Simon Hoggart

Playing with Shakespeare

Playing with Shakespeare

The notion of updating Shakespeare always strikes me as a curious one. For a start it assumes that the audience is stupid. Do we say, ‘I hadn’t realised that Julius Caesar contains universal themes of ambition and betrayal until I saw it set on the floor at the Chicago Board of Trade’? Or, ‘It never occurred to me that Macbeth might have significance for our time until they played it in a Birmingham Starbucks’? And why doesn’t it work the other way round? You never see The Caretaker set in imperial Rome, or Abigail’s Party at an 11th-century Scottish castle.

The one time when this updating works is when it’s merely the plot that has been dragged kicking and yelling into the 21st century. Someone declaiming ‘Tomorrow and tomorrow and tomorrow’ in a space suit just looks silly. But the great plots — Pride and Prejudice, King Lear — are hard-wired into the minds of any half-educated person and have a resonance which a playwright can use and play with. Which is what David Nicholls did when he wrote Much Ado About Nothing (BBC1, Monday) and put it in a regional television newsroom. This was one of a series of four Shakespeare plays re-set in modern times, and, if the others are half so good, then the BBC will be very pleased.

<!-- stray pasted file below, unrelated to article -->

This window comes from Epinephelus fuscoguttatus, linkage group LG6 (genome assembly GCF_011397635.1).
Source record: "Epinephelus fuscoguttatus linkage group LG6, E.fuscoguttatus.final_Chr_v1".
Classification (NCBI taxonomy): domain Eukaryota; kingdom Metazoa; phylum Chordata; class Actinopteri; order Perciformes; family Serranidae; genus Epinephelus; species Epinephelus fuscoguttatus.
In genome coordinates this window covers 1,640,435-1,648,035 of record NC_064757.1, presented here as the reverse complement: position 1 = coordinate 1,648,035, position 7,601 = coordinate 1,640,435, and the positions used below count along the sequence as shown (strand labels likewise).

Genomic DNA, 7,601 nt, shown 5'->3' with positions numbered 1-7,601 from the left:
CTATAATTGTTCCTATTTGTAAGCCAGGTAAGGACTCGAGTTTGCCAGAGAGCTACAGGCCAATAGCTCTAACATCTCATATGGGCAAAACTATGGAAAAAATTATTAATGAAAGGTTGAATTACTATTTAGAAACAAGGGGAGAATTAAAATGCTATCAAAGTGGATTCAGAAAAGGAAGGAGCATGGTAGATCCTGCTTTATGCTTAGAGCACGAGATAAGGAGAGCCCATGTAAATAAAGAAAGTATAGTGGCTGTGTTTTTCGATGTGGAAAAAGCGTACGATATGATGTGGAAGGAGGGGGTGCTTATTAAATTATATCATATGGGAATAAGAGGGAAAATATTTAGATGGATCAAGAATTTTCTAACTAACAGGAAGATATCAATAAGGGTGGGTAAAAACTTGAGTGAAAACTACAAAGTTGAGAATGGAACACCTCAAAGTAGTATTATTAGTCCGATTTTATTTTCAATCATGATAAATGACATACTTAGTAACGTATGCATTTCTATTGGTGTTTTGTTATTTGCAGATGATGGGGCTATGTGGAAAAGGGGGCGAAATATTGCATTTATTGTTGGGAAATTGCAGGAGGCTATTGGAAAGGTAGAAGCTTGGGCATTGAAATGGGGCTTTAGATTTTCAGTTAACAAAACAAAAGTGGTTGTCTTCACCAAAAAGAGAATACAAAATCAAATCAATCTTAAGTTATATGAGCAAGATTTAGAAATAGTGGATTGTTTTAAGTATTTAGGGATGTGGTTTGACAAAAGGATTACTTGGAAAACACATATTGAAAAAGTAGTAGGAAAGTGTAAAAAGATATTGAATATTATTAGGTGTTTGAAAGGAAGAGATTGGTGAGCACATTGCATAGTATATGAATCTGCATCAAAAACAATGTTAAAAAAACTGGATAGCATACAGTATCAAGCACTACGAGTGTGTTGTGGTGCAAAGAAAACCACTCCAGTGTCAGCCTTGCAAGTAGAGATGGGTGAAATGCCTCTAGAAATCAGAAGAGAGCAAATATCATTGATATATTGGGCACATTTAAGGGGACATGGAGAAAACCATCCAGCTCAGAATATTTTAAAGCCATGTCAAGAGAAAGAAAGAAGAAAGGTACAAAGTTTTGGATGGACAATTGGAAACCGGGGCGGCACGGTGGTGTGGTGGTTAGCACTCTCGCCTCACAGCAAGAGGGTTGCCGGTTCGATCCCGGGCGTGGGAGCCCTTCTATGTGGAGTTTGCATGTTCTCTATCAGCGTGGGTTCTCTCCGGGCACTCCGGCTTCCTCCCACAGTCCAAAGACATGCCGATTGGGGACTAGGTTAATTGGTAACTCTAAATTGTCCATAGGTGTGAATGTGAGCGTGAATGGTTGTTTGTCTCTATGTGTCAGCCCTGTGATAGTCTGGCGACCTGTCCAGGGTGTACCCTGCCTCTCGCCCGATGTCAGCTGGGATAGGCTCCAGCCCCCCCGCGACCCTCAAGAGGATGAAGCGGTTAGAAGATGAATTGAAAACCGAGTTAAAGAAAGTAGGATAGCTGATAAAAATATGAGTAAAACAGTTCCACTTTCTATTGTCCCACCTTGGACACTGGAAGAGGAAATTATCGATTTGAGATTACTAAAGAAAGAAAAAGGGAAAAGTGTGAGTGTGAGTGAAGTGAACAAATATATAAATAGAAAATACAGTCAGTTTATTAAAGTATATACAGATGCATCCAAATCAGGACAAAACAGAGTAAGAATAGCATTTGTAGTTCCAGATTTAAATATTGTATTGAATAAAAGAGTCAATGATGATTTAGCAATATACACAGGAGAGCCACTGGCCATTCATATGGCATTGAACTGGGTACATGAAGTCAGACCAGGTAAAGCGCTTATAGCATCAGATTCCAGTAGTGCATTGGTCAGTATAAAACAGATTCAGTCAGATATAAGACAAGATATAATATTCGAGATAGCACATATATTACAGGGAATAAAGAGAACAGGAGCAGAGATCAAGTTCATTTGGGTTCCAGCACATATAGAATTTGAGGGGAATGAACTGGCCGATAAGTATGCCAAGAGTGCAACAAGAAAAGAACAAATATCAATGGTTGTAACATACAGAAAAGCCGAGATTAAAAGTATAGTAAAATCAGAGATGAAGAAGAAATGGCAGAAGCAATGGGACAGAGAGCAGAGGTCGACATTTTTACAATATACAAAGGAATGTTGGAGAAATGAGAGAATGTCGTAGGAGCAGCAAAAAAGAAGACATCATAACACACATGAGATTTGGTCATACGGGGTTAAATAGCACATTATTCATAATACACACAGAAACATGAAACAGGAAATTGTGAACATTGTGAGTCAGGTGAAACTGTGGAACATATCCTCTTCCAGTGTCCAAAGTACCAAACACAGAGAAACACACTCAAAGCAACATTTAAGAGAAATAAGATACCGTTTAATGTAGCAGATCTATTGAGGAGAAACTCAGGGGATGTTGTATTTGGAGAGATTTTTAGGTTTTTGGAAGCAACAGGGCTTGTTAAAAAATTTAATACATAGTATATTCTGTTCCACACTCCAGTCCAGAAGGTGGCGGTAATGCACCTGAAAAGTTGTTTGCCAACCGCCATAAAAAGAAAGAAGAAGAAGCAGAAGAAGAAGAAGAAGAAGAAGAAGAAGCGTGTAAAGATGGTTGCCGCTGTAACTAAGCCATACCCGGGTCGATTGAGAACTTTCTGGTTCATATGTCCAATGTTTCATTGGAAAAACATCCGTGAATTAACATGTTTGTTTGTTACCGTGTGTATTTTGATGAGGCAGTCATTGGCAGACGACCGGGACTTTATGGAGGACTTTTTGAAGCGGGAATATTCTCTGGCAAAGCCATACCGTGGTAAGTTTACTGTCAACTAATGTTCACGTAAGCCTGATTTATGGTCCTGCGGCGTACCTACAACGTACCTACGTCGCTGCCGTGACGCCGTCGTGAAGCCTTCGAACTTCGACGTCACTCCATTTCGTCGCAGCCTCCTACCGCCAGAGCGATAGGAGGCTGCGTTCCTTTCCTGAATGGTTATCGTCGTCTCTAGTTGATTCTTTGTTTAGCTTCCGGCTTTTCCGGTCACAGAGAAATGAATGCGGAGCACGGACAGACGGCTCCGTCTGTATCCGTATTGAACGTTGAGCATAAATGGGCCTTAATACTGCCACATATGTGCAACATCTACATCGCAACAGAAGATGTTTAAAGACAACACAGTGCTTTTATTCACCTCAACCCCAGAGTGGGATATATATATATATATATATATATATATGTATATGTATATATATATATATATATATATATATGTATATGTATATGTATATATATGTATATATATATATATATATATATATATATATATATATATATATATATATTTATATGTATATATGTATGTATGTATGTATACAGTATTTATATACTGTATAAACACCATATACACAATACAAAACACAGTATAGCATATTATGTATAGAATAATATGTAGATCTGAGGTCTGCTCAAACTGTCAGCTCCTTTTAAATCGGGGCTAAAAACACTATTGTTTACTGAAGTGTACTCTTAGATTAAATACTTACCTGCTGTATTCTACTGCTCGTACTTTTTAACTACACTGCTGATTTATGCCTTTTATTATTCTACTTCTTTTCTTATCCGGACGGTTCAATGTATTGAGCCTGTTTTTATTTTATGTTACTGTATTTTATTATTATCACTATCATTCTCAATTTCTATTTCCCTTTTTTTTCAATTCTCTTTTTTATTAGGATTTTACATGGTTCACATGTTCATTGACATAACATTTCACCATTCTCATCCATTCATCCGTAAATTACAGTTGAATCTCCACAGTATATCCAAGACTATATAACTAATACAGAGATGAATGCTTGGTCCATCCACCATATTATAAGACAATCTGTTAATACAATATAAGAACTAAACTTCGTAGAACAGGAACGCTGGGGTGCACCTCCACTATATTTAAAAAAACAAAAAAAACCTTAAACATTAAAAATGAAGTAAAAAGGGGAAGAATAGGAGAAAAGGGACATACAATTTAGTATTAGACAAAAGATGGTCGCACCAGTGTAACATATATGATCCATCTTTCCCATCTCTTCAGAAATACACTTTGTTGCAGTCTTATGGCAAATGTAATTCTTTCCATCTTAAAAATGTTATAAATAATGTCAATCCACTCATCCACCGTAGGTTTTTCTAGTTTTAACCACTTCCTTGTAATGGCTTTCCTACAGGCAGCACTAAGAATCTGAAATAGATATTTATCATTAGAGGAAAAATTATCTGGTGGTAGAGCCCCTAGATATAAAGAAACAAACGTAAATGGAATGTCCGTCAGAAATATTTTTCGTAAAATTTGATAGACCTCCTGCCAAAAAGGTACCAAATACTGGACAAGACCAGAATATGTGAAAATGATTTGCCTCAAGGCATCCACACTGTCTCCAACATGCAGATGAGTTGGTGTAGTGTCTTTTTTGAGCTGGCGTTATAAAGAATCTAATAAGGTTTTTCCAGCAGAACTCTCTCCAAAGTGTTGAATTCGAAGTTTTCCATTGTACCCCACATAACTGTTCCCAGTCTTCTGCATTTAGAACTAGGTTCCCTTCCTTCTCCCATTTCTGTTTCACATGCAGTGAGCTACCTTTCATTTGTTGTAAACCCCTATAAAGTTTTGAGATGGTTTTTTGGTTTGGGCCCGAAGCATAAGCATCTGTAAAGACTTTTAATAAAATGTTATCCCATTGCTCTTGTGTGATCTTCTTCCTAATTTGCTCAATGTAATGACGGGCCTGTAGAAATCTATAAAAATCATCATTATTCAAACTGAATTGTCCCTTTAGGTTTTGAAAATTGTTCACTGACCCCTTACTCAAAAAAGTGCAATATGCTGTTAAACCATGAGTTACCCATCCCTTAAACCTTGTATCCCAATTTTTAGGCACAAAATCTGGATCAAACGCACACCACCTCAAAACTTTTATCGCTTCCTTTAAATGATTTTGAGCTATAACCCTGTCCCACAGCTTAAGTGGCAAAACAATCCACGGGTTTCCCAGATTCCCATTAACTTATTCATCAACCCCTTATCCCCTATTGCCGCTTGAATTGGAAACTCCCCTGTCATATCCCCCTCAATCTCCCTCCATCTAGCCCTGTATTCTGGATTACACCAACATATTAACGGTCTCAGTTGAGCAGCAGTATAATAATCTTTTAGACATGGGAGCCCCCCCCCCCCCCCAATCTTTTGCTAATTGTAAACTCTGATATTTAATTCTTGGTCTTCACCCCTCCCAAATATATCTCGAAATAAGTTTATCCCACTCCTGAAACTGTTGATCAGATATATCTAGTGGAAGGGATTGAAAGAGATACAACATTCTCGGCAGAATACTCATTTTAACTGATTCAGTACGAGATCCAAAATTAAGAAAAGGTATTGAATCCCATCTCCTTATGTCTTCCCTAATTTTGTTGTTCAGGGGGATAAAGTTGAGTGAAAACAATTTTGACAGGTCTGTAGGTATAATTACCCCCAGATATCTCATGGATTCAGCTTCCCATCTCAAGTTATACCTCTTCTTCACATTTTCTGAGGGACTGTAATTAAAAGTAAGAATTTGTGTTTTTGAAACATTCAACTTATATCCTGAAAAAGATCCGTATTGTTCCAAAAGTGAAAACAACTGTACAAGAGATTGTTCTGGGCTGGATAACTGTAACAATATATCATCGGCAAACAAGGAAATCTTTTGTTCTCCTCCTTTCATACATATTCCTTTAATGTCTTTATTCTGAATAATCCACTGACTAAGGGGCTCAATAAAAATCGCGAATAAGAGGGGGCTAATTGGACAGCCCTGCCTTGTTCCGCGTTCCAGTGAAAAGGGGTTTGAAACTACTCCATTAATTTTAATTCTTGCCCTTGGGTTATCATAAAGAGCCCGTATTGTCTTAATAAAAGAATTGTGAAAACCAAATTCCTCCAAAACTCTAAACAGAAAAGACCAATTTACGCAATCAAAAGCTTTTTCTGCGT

For one thing it was a happy idea to set it in a news studio. The alleged sexual chemistry between male and female presenters is a cliché now, but it provides all the scope a writer needs to exploit the bitchy, wise-cracking Beatrice and Benedick relationship.

And a regional newsroom is rather like a court — there are those who matter and those who don’t. Everyone is gnawed with anxiety about their own position.

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